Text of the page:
Dear cyber-Plagiarist, it is not sharing. It is STEALING.

Tuesday, March 21, 2017

  Image result for INTELLECTUAL STEALING




I should start with ‘Good-morning’, and probably ask how your night was.

But I woke up rather under the bed today.

My crankiness is dedicated to cyber-Plagiarists.

***

Let us just call a fork a fork, and not “a three pronged manual mechanism to assist in the movement of organic elements from metal, breakable, wooden platforms, through the alimentary canal, to the human intestine”.

(Phew! That was a mouthful)

Our Nigerian schools/lecturers did a bad number on the majority of us with respect to Plagiarism, and inculcating an anti-thieving intellectual culture. Sadly, it does not appear that in the decade I bade fare-well to the walls of formal undergraduate institutions, things changed much.

A large number of our students would never even learn the word “Plagiarism”... until (probably) after school. Research in its raw form is almost a code for ‘joke’. The typical thing you learn when writing your final year 'Project' is go to another school and lift someone else's work.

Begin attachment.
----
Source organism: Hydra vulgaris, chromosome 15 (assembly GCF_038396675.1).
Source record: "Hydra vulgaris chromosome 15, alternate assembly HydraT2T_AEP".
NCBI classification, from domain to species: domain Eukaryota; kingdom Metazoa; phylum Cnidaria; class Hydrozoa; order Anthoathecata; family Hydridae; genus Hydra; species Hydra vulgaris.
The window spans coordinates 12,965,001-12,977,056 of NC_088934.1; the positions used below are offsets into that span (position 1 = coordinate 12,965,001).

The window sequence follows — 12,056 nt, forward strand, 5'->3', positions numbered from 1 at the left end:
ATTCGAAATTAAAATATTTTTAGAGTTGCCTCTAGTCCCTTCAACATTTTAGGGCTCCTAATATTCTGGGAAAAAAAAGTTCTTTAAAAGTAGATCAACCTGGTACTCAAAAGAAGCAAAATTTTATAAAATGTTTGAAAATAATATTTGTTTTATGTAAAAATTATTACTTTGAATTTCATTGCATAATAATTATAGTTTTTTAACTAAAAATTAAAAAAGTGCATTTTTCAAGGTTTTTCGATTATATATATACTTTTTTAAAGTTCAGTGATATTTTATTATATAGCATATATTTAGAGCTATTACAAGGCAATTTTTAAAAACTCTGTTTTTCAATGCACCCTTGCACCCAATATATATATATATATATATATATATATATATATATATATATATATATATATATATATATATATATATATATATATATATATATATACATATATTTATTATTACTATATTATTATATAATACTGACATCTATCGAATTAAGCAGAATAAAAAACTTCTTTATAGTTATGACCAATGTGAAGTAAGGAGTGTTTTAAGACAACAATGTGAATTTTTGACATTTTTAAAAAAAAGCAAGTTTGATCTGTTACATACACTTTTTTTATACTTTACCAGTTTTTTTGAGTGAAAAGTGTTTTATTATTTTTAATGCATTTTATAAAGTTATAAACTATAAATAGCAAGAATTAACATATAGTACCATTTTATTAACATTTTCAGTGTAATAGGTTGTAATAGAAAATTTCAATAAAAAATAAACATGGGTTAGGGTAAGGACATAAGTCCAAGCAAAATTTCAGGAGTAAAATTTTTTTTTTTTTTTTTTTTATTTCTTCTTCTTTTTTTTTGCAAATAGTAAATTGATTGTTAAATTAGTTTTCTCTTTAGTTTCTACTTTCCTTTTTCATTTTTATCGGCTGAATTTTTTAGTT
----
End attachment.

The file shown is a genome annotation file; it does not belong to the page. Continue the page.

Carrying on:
Retype. Reproduce. The end.

In my own case, it was not until my Graduate Studies that I understood fully the meaning and the grave implications of Plagiarism.

There was a full lecture on Plagiarism in Graduate Seminar class. The height was when I was told I could not plagiarize my own work. (Huh??) Which means if I have stated something somewhere before – propounded a certain theory earlier - I would have to cite it when stating the exact same thing in a subsequent work.

(Azin...I cannot repeat what I said before?)

Why? Because to do so without stating where the idea was originally expressed is to attempt to ‘plagiarise’ such idea, or pass it off as ‘fresh’ knowledge.

According to Wikipedia, Plagiarism is the “wrongful appropriation, stealing and publication” of another person’s language, thoughts, ideas or expressions and representing them as one’s original work.

In simple English: Copy-and-Paste without acknowledging the source is = Hell Fire.

(Ok… maybe I’m being a bit too dramatic)

Copy-and-Paste without acknowledging the source is = Plagiarism.

In the case of printed publication (such as books, hard-cover magazines), it is easier to nab a plagiarist, as such person must have gone the extra mile to re-type and reproduce the original work. “Mistake” could hardly be an excuse.